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Parental Alienation: Bad-Mouthing Your Ex to Your Kids Can Have Serious Consequences

The Law Offices of Ian S. Mednick, P.C. > Divorce  > Parental Alienation: Bad-Mouthing Your Ex to Your Kids Can Have Serious Consequences

Parental Alienation: Bad-Mouthing Your Ex to Your Kids Can Have Serious Consequences

parental alienation long island

When a marriage dissolves, it is only the relationship between the ex-spouses that ends, not the relationship between children and their parents. Unfortunately, some divorced parents hold grudges and take pains to make their ex-spouse look bad to their children.

This type of behavior is called parental alienation. It often happens to couples coming off an unpleasant divorce. They are more likely to denigrate or disparage an ex-spouse with the intent of damaging the latter’s relationship with the children. They might even prevent the children from seeing or communicating with their ex.

Courts do not take parental alienation lightly. In fact, it may take steps to ensure that the guilty parent will be held accountable for his or her actions.

If you feel that your ex-spouse is alienating you from your kids, we recommend that you get in touch with our Long Island divorce attorney immediately. The Law Offices of Ian S. Mednick, P.C.  has handled parental alienation cases before and can advise you on how to proceed with your case.

The Psychological Effects of Denigration on Children

Family courts are watchful of parental alienation because it is a form of psychological manipulation. Child psychology experts even classify it as emotional abuse.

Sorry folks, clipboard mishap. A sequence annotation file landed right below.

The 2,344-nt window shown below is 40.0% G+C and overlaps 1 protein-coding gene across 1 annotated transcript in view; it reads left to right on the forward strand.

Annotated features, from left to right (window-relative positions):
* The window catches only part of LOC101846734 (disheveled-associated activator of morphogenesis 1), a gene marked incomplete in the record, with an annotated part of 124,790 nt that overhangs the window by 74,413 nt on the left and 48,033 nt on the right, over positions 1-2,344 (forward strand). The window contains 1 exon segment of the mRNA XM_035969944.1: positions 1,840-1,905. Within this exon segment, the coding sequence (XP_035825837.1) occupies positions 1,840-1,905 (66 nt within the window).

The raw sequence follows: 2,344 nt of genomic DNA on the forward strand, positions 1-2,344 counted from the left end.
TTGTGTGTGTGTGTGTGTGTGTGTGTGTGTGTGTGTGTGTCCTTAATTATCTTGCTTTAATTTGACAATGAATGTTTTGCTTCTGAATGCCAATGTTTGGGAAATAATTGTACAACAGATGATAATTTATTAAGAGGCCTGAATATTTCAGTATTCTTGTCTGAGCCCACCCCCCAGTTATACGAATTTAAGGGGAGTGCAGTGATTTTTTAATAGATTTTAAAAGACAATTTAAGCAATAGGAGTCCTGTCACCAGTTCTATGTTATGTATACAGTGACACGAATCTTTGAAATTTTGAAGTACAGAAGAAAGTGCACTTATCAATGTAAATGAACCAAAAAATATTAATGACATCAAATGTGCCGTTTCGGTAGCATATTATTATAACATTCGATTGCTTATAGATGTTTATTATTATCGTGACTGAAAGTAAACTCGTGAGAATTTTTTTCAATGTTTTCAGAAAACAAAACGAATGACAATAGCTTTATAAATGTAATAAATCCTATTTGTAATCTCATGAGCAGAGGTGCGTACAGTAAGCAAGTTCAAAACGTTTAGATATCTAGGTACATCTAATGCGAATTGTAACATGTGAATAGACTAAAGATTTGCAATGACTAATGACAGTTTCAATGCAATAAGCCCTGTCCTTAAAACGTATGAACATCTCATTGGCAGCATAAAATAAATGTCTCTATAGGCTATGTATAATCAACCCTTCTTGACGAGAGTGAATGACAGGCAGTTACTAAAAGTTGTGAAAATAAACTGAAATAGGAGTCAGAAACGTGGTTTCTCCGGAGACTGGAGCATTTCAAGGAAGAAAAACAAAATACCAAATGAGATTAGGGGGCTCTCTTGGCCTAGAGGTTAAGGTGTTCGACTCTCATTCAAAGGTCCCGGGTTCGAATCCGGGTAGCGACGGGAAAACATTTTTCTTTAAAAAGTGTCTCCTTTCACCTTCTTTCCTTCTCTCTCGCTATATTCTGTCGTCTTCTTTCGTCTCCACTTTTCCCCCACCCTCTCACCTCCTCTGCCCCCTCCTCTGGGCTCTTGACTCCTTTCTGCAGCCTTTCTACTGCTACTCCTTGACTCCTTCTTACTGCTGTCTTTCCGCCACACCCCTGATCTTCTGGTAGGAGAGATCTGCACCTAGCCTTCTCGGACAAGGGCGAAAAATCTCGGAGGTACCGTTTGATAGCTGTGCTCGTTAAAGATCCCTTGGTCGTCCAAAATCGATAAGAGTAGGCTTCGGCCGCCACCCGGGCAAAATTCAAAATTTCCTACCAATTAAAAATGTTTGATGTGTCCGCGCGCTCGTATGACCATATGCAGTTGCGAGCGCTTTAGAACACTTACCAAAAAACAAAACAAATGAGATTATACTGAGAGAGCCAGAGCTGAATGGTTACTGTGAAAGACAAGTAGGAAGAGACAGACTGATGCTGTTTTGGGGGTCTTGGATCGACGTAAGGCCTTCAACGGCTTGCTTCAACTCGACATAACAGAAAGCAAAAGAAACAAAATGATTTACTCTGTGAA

This behavior is pervasive; an alienating parent is likely to keep talking ill about his or her ex repeatedly and in the presence of the child. If successful, an alienating parent will have deprived a child of the right to have a loving and nurturing relationship with his or her parents. A denial of that right is a form of abuse.

Children who experience alienating behaviors from one or both parents are candidates for post-traumatic stress disorder (PTSD), depression, and psychosomatic disorders. They may develop low self-esteem, but can also show aggressiveness and lack of empathy towards others.

The goal of an alienating parent is to make his or her children develop hatred towards his or her ex. This selfish act is most often done on purpose, even if the guilty party denies it. Such behavior breeds an unhealthy environment for children.

What can alienated parents do about the situation? After gathering sufficient evidence of the abuse, they can request for a modification of child custody arrangements.

Reversal of Primary Custody Ruling

A parent who’s guilty of alienation is most likely guilty of violating visitation and custody agreements, as well. Examples of these violations are a refusal to share information about the children’s school activities and performances; not allowing the spouse to see the children on his or her court-mandated visitation days, and screening calls, texts, and other forms of communication between the children and the ex.

Judges make rulings based on the child’s best interest. If the court finds that there’s enough evidence proving parental alienation and violation of visitation agreements, it could modify custody arrangements in favor of the alienated parent. In some cases, it may even give him or her full custody of the child.